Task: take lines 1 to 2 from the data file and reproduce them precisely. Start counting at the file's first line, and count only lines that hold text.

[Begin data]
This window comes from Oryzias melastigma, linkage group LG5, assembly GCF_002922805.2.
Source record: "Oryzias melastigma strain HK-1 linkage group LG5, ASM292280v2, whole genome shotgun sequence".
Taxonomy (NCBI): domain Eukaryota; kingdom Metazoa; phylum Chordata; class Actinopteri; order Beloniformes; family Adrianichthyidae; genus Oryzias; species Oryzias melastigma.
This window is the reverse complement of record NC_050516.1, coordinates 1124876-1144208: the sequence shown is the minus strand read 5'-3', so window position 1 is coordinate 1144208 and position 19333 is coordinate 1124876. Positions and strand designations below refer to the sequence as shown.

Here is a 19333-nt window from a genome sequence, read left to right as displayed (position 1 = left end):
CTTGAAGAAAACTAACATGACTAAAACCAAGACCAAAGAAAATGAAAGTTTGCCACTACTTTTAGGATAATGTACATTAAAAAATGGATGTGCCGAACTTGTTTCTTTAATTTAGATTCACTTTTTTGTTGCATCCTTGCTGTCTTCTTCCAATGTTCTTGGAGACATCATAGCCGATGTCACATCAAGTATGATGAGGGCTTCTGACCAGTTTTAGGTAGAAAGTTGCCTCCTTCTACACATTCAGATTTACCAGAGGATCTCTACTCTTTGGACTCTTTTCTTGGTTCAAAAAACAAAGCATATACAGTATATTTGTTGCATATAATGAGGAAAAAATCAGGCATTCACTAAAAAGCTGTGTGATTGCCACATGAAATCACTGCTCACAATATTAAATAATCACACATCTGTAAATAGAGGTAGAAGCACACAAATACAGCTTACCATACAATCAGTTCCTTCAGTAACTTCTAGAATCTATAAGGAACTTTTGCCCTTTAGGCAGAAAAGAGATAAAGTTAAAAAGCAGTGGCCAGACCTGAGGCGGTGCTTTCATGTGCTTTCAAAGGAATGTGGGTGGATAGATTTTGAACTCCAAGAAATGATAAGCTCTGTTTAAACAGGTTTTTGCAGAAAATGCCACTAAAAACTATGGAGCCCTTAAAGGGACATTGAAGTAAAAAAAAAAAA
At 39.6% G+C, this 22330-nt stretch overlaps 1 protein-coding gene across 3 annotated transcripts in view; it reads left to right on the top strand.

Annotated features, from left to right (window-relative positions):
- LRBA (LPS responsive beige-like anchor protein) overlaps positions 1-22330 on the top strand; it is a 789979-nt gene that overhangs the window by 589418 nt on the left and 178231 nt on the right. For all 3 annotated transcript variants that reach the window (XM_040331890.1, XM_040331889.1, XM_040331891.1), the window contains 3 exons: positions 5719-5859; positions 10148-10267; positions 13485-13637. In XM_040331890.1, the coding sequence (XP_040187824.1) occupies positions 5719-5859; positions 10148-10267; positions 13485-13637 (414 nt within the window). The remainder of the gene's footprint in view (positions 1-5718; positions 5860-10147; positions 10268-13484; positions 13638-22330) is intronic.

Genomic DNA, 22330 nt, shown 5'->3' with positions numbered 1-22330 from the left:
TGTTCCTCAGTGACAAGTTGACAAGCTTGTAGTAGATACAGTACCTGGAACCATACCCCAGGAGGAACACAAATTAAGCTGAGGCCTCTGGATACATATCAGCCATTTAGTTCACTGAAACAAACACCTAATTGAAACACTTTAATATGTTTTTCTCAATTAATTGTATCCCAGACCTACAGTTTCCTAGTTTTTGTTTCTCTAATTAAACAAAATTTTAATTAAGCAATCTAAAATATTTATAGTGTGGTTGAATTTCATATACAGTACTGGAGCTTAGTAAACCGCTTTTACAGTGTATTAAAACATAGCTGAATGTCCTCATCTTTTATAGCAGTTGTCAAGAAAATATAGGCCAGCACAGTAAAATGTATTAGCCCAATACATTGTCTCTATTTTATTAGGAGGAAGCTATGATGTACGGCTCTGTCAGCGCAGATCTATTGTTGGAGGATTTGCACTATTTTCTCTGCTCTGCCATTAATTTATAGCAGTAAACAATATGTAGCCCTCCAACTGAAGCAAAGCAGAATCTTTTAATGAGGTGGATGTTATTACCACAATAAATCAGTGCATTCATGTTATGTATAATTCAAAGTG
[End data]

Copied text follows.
This window comes from Oryzias melastigma, linkage group LG5, assembly GCF_002922805.2.
Source record: "Oryzias melastigma strain HK-1 linkage group LG5, ASM292280v2, whole genome shotgun sequence".